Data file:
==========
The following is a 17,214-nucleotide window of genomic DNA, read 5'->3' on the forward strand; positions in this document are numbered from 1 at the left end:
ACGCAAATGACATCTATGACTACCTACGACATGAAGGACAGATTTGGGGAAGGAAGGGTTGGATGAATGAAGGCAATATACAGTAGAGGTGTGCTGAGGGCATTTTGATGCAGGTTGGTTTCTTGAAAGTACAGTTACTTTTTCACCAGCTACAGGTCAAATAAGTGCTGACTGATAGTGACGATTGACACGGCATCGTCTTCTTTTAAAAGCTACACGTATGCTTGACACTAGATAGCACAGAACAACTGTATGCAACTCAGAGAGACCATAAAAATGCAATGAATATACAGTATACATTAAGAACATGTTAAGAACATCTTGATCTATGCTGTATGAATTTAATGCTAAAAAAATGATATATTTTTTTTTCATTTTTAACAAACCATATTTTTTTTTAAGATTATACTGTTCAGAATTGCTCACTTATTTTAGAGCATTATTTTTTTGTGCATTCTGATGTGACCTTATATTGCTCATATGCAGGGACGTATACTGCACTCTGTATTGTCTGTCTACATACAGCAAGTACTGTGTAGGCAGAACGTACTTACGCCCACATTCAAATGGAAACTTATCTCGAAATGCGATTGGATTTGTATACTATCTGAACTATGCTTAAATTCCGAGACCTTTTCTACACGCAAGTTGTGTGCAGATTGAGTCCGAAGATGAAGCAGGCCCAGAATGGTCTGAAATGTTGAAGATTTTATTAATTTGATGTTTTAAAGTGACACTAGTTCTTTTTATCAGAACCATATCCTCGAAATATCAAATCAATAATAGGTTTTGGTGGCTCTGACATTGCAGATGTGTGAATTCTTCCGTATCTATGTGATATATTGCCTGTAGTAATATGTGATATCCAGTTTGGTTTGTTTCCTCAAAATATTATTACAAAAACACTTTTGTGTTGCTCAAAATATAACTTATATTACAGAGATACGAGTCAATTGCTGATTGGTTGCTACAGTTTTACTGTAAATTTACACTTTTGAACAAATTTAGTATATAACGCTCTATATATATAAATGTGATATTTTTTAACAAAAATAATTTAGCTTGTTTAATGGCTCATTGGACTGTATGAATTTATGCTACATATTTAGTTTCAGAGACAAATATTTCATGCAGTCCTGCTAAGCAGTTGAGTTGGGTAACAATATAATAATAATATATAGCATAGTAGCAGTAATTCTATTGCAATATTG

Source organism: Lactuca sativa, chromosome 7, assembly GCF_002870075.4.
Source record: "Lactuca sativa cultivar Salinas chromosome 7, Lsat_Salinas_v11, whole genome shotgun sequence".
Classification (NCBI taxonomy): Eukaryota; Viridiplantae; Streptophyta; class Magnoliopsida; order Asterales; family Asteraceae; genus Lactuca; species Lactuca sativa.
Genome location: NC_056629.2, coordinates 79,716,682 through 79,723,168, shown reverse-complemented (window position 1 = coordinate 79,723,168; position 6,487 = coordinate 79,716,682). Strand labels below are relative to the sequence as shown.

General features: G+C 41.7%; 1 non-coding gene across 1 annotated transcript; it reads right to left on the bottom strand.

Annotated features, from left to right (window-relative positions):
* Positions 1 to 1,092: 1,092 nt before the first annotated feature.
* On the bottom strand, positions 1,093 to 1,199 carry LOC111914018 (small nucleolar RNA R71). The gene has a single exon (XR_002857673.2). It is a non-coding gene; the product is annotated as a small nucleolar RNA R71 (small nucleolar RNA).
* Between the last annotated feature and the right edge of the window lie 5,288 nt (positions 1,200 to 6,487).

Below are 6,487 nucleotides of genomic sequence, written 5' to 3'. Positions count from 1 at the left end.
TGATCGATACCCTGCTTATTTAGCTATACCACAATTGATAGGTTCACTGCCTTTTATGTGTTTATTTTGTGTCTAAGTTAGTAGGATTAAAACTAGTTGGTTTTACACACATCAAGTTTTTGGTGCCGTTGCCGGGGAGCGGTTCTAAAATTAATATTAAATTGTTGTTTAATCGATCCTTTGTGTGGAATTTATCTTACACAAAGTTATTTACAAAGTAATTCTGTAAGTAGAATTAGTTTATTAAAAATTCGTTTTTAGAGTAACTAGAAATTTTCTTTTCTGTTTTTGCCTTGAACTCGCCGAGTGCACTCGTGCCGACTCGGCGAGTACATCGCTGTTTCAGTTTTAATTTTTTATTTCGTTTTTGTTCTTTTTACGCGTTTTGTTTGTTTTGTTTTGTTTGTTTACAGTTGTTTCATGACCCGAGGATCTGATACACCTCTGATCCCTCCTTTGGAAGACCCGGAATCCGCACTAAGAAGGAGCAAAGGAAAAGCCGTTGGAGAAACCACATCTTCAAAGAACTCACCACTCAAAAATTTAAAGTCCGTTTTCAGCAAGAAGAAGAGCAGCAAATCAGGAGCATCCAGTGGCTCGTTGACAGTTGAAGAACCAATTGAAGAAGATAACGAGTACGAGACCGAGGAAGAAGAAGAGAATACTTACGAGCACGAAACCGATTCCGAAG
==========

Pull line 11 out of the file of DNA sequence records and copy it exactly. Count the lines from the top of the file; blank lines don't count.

* Between the last annotated feature and the right edge of the window lie 5,288 nt (positions 1,200 to 6,487).